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How far do you think Steinbeck presents dreams as futile in Of Mice and Men?

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Introduction

How far do you think Steinbeck presents dreams as futile in ?Of Mice and Men?? ?Of Mice and Men? is set on a ranch situated in the Salinas Valley in California during the Great Depression of the 1930?s. Steinbeck tells the story of two migrant workers who try to escape homelessness, economic poverty, and emotional and psychological corruption. Steinbeck presents a lot of dreams as futile in his novel ?Of Mice and Men?. All the characters dreams are different in their own personal way but they all result in them yearning for something better in their lives. These different characters explore the underlying theme of futile dreams expressed in this novella. Steinbeck uses the concept of dreams to show hope and aspiration, as they invoke companionship with united determination for a better future. Steinbeck presents dreams as a tool to aid the ranchmen?s survival and happiness. They give a sense of purpose, and act as a reward after long days of hard labor on the ranch. The men use the dreams to differentiate themselves from hundreds of other migrant workers in the same position. ...read more.

Middle

?Why?n?t you do it yourself? You know all of it.? This illustrates the reflection of the American Dream during the Depression to the fact that the dream is so repeated between the two men that even mentally ill Lennie has memorized it, which highlights his emersion in the dream, as he knows it off by heart. This talk of the farm oscillates wildly throughout the play and evokes that the farm is a dream to George, a hope for Lennie, and eventually even a plan for Candy. The farm is the dream that keeps them going, but sometimes is just a reminder of the futility of the dream. To Lennie the American Dream illustrates a fairytale story of everything he could have ever wanted. ?Come on George. Tell me. Please, George. Like you done before.? This alleges how Lennie delights in his and George?s dream of a small farm, like a child with a favorite, familiar story. Due to Lennies childlike admiration of this dream it portrays to us the futility of it. ...read more.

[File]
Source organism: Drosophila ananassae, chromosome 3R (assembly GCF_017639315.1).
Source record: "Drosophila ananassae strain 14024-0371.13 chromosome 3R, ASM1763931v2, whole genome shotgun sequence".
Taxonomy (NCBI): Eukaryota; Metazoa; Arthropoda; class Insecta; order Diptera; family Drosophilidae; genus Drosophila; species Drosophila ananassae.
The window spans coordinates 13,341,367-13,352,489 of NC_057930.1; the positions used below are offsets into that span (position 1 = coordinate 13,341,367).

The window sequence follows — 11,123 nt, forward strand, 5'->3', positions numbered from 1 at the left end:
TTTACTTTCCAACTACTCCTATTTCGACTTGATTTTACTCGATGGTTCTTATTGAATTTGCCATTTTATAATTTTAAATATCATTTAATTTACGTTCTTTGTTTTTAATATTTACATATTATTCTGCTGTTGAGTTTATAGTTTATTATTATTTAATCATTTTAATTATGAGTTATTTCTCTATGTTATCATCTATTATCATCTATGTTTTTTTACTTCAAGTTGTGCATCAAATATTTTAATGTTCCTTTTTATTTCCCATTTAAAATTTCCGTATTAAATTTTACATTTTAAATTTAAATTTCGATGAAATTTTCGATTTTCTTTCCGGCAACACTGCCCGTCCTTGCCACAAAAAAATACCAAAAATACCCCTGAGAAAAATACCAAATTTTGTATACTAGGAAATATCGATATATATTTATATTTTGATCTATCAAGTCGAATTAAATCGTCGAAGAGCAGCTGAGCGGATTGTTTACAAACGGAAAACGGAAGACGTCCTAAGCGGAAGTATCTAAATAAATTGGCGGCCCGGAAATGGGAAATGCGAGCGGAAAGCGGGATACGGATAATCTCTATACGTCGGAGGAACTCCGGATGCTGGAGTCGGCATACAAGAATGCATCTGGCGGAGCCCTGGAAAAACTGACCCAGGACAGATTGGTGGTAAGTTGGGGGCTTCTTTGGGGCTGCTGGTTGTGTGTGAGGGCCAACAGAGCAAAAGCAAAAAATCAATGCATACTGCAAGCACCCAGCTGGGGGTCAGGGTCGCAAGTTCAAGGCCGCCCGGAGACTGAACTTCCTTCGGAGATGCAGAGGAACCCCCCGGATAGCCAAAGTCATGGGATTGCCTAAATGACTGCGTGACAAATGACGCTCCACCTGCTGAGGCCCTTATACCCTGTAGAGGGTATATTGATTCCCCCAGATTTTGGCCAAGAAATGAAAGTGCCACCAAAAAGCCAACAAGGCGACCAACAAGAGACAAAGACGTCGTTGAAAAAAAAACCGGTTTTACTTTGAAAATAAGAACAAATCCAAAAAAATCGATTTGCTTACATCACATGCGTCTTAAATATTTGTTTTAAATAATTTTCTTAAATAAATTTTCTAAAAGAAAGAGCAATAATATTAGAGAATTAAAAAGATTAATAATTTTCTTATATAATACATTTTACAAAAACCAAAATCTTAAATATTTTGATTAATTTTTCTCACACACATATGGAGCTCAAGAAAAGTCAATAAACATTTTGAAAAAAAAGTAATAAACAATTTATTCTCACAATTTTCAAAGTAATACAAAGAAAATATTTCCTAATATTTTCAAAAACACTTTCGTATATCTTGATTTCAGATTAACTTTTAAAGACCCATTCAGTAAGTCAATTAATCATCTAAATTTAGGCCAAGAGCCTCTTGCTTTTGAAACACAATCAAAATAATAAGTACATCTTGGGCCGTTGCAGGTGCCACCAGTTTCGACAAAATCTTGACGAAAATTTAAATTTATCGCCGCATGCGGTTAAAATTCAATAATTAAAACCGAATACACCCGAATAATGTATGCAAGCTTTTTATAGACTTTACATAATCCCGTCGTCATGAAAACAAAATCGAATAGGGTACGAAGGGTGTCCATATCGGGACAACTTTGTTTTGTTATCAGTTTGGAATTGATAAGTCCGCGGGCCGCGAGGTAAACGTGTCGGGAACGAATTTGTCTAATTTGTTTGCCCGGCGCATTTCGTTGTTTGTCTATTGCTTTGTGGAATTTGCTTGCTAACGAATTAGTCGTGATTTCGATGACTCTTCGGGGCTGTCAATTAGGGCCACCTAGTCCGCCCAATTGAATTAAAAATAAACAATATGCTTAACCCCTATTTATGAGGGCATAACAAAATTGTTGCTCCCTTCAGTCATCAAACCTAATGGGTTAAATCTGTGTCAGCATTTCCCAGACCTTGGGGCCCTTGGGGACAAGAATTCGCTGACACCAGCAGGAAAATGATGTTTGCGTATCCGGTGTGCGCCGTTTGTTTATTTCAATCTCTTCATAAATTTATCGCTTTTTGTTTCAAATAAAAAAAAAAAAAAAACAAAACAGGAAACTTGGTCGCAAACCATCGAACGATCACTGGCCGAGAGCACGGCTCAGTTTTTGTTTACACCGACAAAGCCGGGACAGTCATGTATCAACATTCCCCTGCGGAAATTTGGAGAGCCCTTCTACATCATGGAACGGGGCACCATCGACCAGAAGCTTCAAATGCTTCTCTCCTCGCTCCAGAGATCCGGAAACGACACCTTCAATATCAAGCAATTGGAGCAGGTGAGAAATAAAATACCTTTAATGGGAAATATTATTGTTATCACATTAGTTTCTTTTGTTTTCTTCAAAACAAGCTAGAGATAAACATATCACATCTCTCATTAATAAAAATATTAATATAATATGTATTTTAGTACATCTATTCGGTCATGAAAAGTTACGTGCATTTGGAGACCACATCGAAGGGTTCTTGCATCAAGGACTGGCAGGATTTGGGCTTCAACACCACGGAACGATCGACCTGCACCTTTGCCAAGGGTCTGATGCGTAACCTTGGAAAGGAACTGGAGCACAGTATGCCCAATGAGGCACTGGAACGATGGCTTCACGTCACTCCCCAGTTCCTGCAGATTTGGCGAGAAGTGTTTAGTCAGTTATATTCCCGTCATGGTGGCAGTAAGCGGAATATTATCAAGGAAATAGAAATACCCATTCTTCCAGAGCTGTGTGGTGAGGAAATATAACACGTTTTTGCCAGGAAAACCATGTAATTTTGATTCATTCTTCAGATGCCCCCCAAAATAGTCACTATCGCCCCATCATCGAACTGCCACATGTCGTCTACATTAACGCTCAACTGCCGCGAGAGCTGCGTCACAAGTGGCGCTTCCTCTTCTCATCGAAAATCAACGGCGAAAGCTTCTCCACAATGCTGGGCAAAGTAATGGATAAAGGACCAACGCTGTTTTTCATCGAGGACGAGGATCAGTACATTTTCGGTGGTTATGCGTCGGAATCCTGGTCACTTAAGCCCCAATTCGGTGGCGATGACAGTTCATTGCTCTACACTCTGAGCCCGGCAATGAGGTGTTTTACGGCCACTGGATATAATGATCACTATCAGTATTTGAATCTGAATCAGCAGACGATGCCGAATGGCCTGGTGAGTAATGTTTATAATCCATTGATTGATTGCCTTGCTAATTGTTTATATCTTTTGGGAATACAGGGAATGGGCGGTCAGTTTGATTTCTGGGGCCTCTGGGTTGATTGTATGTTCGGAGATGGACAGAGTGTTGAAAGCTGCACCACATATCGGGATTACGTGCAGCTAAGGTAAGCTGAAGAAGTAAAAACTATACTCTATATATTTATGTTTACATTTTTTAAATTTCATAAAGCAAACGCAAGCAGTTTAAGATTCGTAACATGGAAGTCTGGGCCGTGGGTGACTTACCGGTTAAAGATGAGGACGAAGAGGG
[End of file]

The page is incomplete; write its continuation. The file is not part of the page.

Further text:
Conclusion

She wanted to be an actress in Hollywood. ?He coulda put me in the pictures.? Curleys? wife?s dream is based on insecurities and a desire for constant attention, which she feels she would get if she were ?in the pictures?. The shallow need to be famous and to be well known is evoked, and her dream will not be fulfilled in her relationship with Curley. Both attention and financial security would have been hers. Like the men she desires friendship, and also material comforts, though the specifics of her dream differ from theirs. Part of her dissatisfaction with her life is that it can never measure up to her dreams. The word ?coulda? highlights her naivety towards dreams, but then could also convey how it could have become reality. The desire of achieving your own dream overrides any rational thought. Steinbeck presents dreams as futile in ?Of Mice and Men? through a variety of different characters, which together explore this theme. Steinbeck uses the concept of dreams to show hope and aspiration, as they invoke companionship with united determination for a better future. But the futility of these dreams are emphasized due to none of the dreams, including the American Dream, ever coming true. ...read more.

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